Asked during public comment why the meeting was held in person unlike other Amherst government meetings, Director Sharon Sharry explained that she had posted notice of the PPP meeting and venue prior to July 15 when the special state provision allowing remote public meetings had been expected to expire. With remote public meetings now once again allowed by legislative order through March 2023, Sharry confirmed that future PPP meetings will be held over Zoom.
Sharry initially objected to the meeting being video recorded by phone camera. However, after being informed that state law (MGL 30A Section 20f) permits any person to make a recording of an open session of a meeting of a public body after notifying the chair, she agreed that it should be allowed.
Library Construction Grant Recipient Gloucester Adopts Taxpayer-friendly Funding Model
Gloucester’s Sawyer Free Library recently received a sizable matching construction grant from the Massachusetts Board of Library Commissioners (MBLC). Examining Gloucester’s approach to funding its library project may help Amherst officials and taxpayers to better evaluate the impacts and soundness of the Town’s plan for a $36.3 million Jones Library renovation/expansion.
The history of Gloucester’s effort to modernize and enlarge its 23,528 sq. ft. public library has been covered in the Boston Globe and Gloucester Daily Times. In 2007, city voters rejected a $7 million debt exclusion tax override for a proposed project. In 2017, the library applied for an MBLC construction grant to support a 15,000 sq. ft. renovation/expansion and were placed on the waiting list.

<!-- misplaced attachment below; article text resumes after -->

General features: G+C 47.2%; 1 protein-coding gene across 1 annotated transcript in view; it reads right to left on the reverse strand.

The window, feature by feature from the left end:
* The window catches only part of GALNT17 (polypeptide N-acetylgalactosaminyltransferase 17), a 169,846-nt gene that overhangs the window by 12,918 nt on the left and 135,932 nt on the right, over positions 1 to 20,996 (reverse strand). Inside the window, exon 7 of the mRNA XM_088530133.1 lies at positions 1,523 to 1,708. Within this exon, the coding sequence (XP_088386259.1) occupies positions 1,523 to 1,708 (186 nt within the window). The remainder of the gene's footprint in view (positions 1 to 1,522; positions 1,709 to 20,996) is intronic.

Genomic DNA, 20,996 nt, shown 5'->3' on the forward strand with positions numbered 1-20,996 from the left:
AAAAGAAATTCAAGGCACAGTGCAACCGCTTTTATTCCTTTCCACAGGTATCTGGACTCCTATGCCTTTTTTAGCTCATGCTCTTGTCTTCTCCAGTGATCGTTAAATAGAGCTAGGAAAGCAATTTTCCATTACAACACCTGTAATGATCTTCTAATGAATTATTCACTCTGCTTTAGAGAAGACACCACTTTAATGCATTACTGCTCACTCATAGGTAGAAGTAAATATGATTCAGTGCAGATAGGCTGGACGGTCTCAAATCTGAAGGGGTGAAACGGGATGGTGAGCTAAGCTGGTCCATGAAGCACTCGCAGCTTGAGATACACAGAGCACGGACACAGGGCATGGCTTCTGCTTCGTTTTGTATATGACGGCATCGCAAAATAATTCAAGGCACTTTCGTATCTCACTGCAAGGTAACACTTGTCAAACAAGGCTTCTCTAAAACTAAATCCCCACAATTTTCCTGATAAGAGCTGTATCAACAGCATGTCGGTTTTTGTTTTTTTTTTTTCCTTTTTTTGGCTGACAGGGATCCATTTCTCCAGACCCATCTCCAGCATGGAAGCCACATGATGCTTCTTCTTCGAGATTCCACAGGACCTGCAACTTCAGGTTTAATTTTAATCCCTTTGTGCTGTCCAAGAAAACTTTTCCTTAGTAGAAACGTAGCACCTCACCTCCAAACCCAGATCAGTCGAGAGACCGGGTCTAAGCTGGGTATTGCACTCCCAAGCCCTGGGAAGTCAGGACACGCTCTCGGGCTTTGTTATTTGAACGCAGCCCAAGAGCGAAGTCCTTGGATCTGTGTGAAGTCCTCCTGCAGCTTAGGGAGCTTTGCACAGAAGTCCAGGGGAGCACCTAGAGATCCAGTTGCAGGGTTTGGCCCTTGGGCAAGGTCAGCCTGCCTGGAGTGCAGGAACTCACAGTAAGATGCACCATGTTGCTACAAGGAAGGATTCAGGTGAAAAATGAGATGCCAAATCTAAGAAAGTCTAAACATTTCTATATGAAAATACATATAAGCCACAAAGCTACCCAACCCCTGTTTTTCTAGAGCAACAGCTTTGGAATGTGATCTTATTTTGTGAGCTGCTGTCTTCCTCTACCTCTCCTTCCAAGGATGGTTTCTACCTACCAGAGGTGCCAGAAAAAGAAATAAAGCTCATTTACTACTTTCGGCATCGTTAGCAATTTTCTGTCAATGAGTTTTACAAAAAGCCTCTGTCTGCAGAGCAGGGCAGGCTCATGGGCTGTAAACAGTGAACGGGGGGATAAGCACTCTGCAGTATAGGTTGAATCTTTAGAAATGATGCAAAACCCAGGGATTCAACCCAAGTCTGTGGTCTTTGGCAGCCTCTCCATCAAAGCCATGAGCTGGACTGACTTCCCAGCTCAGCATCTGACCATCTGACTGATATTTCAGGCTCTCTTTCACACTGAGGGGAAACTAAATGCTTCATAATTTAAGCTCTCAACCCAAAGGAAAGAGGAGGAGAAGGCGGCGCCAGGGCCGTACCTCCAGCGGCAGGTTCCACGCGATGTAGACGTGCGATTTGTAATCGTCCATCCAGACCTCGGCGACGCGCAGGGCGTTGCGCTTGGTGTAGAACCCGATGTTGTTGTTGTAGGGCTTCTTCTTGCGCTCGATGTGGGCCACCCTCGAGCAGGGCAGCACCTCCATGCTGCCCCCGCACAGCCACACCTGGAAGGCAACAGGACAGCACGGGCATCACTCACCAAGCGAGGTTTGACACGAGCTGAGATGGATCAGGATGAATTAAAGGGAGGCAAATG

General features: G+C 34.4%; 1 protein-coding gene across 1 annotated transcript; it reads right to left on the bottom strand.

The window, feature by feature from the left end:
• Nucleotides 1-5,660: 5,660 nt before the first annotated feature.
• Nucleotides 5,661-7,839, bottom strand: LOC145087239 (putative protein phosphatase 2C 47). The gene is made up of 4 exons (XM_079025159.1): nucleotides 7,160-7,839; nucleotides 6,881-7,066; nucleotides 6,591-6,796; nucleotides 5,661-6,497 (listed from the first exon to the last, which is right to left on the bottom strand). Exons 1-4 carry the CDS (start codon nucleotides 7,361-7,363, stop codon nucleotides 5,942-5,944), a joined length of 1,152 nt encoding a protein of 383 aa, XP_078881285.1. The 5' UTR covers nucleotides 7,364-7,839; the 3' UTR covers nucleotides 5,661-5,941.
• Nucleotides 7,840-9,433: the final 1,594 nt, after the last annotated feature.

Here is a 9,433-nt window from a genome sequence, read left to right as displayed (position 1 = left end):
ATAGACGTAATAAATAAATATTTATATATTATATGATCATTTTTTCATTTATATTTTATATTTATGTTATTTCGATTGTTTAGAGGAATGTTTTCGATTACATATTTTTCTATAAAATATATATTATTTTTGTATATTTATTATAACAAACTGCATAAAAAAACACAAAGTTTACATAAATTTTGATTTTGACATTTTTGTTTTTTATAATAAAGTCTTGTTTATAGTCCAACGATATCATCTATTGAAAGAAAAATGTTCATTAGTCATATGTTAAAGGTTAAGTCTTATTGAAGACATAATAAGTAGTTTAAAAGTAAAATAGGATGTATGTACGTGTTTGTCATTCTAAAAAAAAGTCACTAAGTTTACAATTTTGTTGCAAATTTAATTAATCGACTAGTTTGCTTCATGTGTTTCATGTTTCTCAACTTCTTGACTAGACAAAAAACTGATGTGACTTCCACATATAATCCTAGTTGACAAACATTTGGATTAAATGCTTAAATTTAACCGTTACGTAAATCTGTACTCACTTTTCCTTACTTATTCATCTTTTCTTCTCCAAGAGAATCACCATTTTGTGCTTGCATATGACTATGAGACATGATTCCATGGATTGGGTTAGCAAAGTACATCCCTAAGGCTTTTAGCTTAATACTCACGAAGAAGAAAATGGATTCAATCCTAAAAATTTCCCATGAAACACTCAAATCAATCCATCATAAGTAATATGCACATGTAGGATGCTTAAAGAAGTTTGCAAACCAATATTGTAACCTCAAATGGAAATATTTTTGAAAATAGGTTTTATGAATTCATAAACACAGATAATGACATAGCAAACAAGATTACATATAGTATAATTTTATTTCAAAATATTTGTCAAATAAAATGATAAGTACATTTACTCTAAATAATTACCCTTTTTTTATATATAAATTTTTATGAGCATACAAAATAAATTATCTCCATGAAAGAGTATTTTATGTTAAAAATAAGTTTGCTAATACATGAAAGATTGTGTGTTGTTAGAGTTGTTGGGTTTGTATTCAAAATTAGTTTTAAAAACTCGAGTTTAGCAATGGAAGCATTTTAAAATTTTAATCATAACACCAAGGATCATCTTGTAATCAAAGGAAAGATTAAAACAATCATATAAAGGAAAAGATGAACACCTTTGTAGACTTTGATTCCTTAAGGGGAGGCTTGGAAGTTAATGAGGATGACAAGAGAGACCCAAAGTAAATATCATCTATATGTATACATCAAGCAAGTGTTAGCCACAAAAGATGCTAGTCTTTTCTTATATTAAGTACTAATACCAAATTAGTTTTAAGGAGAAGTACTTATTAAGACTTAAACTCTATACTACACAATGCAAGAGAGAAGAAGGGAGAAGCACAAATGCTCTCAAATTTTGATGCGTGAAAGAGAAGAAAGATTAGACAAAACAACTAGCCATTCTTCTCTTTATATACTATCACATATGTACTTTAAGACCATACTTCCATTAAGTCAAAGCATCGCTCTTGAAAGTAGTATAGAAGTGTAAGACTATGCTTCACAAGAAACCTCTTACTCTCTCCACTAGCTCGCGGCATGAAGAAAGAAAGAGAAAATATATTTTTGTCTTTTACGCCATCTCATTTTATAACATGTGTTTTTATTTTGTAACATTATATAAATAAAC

However, the library’s plan to replace its 1976 building, located in the heart of the Central Gloucester Historic District, drew opposition from many community members who argued that the existing brick-façade building better fit the historic character of the area. So the library spent two years on a redesign that was met with wide community approval.
The MBLC announced on July 7 that it is awarding Gloucester $9 million toward a $28 million renovation and expansion plan. An additional $316, 052 will be awarded if the project can meet green building standards.
The grant is contingent on the library funding the remaining construction costs. Sawyer Free Library, Inc. like Jones Library, Inc. is a non-profit corporation, owned and managed separately from the city. After receiving advice from consultants that a campaign to fundraise the remaining project costs is feasible, the library has asked the City of Gloucester for a $28 million bridge loan to be paid back over five years.
Gloucester City Council is expected to draw up a Memorandum of Understanding with the library outlining terms and conditions, and vote on borrowing $28 million to advance the loan in October.
Gloucester’s goal of paying for its library project without spending taxpayer funds differs from Amherst’s agreement with the Jones Library to contribute $15.8 million from its taxpayer-funded capital budget toward the library project cost. The Town will be shouldering this expense while simultaneously pursuing three other building projects costing $115 million, and a debt exclusion tax override to support a new elementary school is expected to be placed on the ballot for a town wide vote in the spring.